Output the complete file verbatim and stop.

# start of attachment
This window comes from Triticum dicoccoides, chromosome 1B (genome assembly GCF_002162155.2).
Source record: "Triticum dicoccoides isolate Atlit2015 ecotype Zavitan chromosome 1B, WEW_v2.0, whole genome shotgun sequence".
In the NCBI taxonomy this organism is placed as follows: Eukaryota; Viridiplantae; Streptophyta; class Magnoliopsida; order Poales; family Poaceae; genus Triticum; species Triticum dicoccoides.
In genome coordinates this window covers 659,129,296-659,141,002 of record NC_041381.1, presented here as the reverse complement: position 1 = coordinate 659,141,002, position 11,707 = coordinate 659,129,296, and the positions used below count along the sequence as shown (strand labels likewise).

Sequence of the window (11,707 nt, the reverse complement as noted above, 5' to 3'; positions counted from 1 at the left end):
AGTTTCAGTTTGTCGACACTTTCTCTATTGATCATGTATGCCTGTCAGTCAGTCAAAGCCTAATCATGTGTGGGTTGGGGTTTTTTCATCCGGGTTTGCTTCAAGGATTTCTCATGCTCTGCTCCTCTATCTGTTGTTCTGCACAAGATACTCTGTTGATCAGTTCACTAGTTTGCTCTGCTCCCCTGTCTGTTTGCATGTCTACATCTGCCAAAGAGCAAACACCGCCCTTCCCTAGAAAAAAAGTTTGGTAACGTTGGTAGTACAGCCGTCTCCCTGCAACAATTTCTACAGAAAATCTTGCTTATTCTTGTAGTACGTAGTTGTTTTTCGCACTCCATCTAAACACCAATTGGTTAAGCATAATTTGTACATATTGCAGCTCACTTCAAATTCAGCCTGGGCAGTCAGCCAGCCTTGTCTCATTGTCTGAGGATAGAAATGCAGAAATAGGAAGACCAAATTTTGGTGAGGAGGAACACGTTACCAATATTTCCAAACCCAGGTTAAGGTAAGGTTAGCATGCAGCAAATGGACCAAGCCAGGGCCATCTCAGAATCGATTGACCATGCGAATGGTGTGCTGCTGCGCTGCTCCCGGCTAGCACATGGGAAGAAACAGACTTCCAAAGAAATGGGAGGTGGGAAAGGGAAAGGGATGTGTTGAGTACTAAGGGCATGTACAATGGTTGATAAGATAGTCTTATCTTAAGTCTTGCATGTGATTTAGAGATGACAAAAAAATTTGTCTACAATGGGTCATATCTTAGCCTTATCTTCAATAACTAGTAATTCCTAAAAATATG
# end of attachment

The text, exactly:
This window comes from Triticum dicoccoides, chromosome 1B (genome assembly GCF_002162155.2).
Source record: "Triticum dicoccoides isolate Atlit2015 ecotype Zavitan chromosome 1B, WEW_v2.0, whole genome shotgun sequence".
In the NCBI taxonomy this organism is placed as follows: Eukaryota; Viridiplantae; Streptophyta; class Magnoliopsida; order Poales; family Poaceae; genus Triticum; species Triticum dicoccoides.
In genome coordinates this window covers 659,129,296-659,141,002 of record NC_041381.1, presented here as the reverse complement: position 1 = coordinate 659,141,002, position 11,707 = coordinate 659,129,296, and the positions used below count along the sequence as shown (strand labels likewise).

Sequence of the window (11,707 nt, the reverse complement as noted above, 5' to 3'; positions counted from 1 at the left end):
AGTTTCAGTTTGTCGACACTTTCTCTATTGATCATGTATGCCTGTCAGTCAGTCAAAGCCTAATCATGTGTGGGTTGGGGTTTTTTCATCCGGGTTTGCTTCAAGGATTTCTCATGCTCTGCTCCTCTATCTGTTGTTCTGCACAAGATACTCTGTTGATCAGTTCACTAGTTTGCTCTGCTCCCCTGTCTGTTTGCATGTCTACATCTGCCAAAGAGCAAACACCGCCCTTCCCTAGAAAAAAAGTTTGGTAACGTTGGTAGTACAGCCGTCTCCCTGCAACAATTTCTACAGAAAATCTTGCTTATTCTTGTAGTACGTAGTTGTTTTTCGCACTCCATCTAAACACCAATTGGTTAAGCATAATTTGTACATATTGCAGCTCACTTCAAATTCAGCCTGGGCAGTCAGCCAGCCTTGTCTCATTGTCTGAGGATAGAAATGCAGAAATAGGAAGACCAAATTTTGGTGAGGAGGAACACGTTACCAATATTTCCAAACCCAGGTTAAGGTAAGGTTAGCATGCAGCAAATGGACCAAGCCAGGGCCATCTCAGAATCGATTGACCATGCGAATGGTGTGCTGCTGCGCTGCTCCCGGCTAGCACATGGGAAGAAACAGACTTCCAAAGAAATGGGAGGTGGGAAAGGGAAAGGGATGTGTTGAGTACTAAGGGCATGTACAATGGTTGATAAGATAGTCTTATCTTAAGTCTTGCATGTGATTTAGAGATGACAAAAAAATTTGTCTACAATGGGTCATATCTTAGCCTTATCTTCAATAACTAGTAATTCCTAAAAATATG